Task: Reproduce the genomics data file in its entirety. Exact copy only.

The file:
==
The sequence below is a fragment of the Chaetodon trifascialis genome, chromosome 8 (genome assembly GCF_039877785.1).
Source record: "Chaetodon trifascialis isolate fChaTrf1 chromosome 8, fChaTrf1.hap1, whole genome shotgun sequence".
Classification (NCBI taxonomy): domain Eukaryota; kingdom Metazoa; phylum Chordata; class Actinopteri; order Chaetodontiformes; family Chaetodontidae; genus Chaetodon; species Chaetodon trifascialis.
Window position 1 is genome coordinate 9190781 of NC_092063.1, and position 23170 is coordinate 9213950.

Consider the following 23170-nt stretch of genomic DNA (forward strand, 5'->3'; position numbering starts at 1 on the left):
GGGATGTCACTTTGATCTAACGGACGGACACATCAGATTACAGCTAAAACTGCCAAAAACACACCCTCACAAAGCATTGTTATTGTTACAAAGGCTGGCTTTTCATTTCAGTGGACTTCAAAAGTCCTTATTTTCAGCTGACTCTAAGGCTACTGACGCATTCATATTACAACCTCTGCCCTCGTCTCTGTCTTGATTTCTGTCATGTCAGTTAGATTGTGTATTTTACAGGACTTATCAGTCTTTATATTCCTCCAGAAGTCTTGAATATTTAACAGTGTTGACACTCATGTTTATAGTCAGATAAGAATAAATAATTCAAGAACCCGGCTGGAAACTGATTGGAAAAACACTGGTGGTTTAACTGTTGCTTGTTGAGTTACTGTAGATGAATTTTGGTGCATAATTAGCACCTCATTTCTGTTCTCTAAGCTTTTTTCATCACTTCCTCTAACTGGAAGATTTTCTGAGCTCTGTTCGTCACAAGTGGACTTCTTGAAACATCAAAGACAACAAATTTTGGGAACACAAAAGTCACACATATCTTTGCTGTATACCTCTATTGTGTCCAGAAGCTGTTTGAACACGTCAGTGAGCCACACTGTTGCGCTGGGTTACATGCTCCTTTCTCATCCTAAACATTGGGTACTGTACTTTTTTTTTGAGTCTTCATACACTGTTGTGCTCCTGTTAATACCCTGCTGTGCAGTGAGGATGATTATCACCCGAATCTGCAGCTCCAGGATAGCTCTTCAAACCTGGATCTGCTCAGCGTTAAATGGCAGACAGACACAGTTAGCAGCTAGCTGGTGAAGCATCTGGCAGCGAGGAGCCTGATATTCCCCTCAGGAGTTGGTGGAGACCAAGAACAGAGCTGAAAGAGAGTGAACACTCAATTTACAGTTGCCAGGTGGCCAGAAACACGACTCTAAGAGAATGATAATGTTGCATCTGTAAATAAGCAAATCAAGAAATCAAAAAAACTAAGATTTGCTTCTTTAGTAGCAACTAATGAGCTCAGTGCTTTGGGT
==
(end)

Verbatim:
The sequence below is a fragment of the Chaetodon trifascialis genome, chromosome 8 (genome assembly GCF_039877785.1).
Source record: "Chaetodon trifascialis isolate fChaTrf1 chromosome 8, fChaTrf1.hap1, whole genome shotgun sequence".
Classification (NCBI taxonomy): domain Eukaryota; kingdom Metazoa; phylum Chordata; class Actinopteri; order Chaetodontiformes; family Chaetodontidae; genus Chaetodon; species Chaetodon trifascialis.
Window position 1 is genome coordinate 9190781 of NC_092063.1, and position 23170 is coordinate 9213950.

Consider the following 23170-nt stretch of genomic DNA (forward strand, 5'->3'; position numbering starts at 1 on the left):
GGGATGTCACTTTGATCTAACGGACGGACACATCAGATTACAGCTAAAACTGCCAAAAACACACCCTCACAAAGCATTGTTATTGTTACAAAGGCTGGCTTTTCATTTCAGTGGACTTCAAAAGTCCTTATTTTCAGCTGACTCTAAGGCTACTGACGCATTCATATTACAACCTCTGCCCTCGTCTCTGTCTTGATTTCTGTCATGTCAGTTAGATTGTGTATTTTACAGGACTTATCAGTCTTTATATTCCTCCAGAAGTCTTGAATATTTAACAGTGTTGACACTCATGTTTATAGTCAGATAAGAATAAATAATTCAAGAACCCGGCTGGAAACTGATTGGAAAAACACTGGTGGTTTAACTGTTGCTTGTTGAGTTACTGTAGATGAATTTTGGTGCATAATTAGCACCTCATTTCTGTTCTCTAAGCTTTTTTCATCACTTCCTCTAACTGGAAGATTTTCTGAGCTCTGTTCGTCACAAGTGGACTTCTTGAAACATCAAAGACAACAAATTTTGGGAACACAAAAGTCACACATATCTTTGCTGTATACCTCTATTGTGTCCAGAAGCTGTTTGAACACGTCAGTGAGCCACACTGTTGCGCTGGGTTACATGCTCCTTTCTCATCCTAAACATTGGGTACTGTACTTTTTTTTTGAGTCTTCATACACTGTTGTGCTCCTGTTAATACCCTGCTGTGCAGTGAGGATGATTATCACCCGAATCTGCAGCTCCAGGATAGCTCTTCAAACCTGGATCTGCTCAGCGTTAAATGGCAGACAGACACAGTTAGCAGCTAGCTGGTGAAGCATCTGGCAGCGAGGAGCCTGATATTCCCCTCAGGAGTTGGTGGAGACCAAGAACAGAGCTGAAAGAGAGTGAACACTCAATTTACAGTTGCCAGGTGGCCAGAAACACGACTCTAAGAGAATGATAATGTTGCATCTGTAAATAAGCAAATCAAGAAATCAAAAAAACTAAGATTTGCTTCTTTAGTAGCAACTAATGAGCTCAGTGCTTTGGGT